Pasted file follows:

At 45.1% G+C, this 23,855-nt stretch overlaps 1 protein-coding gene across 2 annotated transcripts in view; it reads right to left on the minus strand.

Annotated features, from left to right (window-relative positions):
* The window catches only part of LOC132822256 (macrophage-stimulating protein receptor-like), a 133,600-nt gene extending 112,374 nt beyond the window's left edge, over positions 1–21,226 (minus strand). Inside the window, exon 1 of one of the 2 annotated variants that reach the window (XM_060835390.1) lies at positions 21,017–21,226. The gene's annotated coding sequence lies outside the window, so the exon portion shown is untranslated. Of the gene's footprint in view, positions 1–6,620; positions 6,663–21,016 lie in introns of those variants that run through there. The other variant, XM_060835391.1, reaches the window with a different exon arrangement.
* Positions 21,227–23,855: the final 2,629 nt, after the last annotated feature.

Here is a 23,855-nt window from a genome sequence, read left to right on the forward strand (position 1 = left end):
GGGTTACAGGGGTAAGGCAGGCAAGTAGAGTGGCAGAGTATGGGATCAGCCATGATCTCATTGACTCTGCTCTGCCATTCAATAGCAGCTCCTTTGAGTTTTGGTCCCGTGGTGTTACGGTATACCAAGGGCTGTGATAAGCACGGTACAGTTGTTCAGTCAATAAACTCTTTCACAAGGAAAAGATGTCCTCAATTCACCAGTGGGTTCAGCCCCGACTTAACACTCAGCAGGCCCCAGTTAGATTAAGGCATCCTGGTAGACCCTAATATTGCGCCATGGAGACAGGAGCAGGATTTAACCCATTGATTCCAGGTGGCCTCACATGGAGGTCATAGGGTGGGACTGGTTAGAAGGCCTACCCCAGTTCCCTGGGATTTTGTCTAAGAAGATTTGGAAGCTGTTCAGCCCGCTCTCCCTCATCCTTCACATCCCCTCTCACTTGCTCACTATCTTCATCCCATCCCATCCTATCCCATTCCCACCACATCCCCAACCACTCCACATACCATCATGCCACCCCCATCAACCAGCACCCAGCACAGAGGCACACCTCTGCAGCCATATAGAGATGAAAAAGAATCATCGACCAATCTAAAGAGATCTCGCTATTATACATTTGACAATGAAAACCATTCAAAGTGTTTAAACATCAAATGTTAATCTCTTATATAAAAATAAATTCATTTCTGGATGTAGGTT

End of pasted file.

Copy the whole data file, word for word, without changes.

At 45.1% G+C, this 23,855-nt stretch overlaps 1 protein-coding gene across 2 annotated transcripts in view; it reads right to left on the minus strand.

Annotated features, from left to right (window-relative positions):
* The window catches only part of LOC132822256 (macrophage-stimulating protein receptor-like), a 133,600-nt gene extending 112,374 nt beyond the window's left edge, over positions 1–21,226 (minus strand). Inside the window, exon 1 of one of the 2 annotated variants that reach the window (XM_060835390.1) lies at positions 21,017–21,226. The gene's annotated coding sequence lies outside the window, so the exon portion shown is untranslated. Of the gene's footprint in view, positions 1–6,620; positions 6,663–21,016 lie in introns of those variants that run through there. The other variant, XM_060835391.1, reaches the window with a different exon arrangement.
* Positions 21,227–23,855: the final 2,629 nt, after the last annotated feature.

Here is a 23,855-nt window from a genome sequence, read left to right on the forward strand (position 1 = left end):
GGGTTACAGGGGTAAGGCAGGCAAGTAGAGTGGCAGAGTATGGGATCAGCCATGATCTCATTGACTCTGCTCTGCCATTCAATAGCAGCTCCTTTGAGTTTTGGTCCCGTGGTGTTACGGTATACCAAGGGCTGTGATAAGCACGGTACAGTTGTTCAGTCAATAAACTCTTTCACAAGGAAAAGATGTCCTCAATTCACCAGTGGGTTCAGCCCCGACTTAACACTCAGCAGGCCCCAGTTAGATTAAGGCATCCTGGTAGACCCTAATATTGCGCCATGGAGACAGGAGCAGGATTTAACCCATTGATTCCAGGTGGCCTCACATGGAGGTCATAGGGTGGGACTGGTTAGAAGGCCTACCCCAGTTCCCTGGGATTTTGTCTAAGAAGATTTGGAAGCTGTTCAGCCCGCTCTCCCTCATCCTTCACATCCCCTCTCACTTGCTCACTATCTTCATCCCATCCCATCCTATCCCATTCCCACCACATCCCCAACCACTCCACATACCATCATGCCACCCCCATCAACCAGCACCCAGCACAGAGGCACACCTCTGCAGCCATATAGAGATGAAAAAGAATCATCGACCAATCTAAAGAGATCTCGCTATTATACATTTGACAATGAAAACCATTCAAAGTGTTTAAACATCAAATGTTAATCTCTTATATAAAAATAAATTCATTTCTGGATGTAGGTT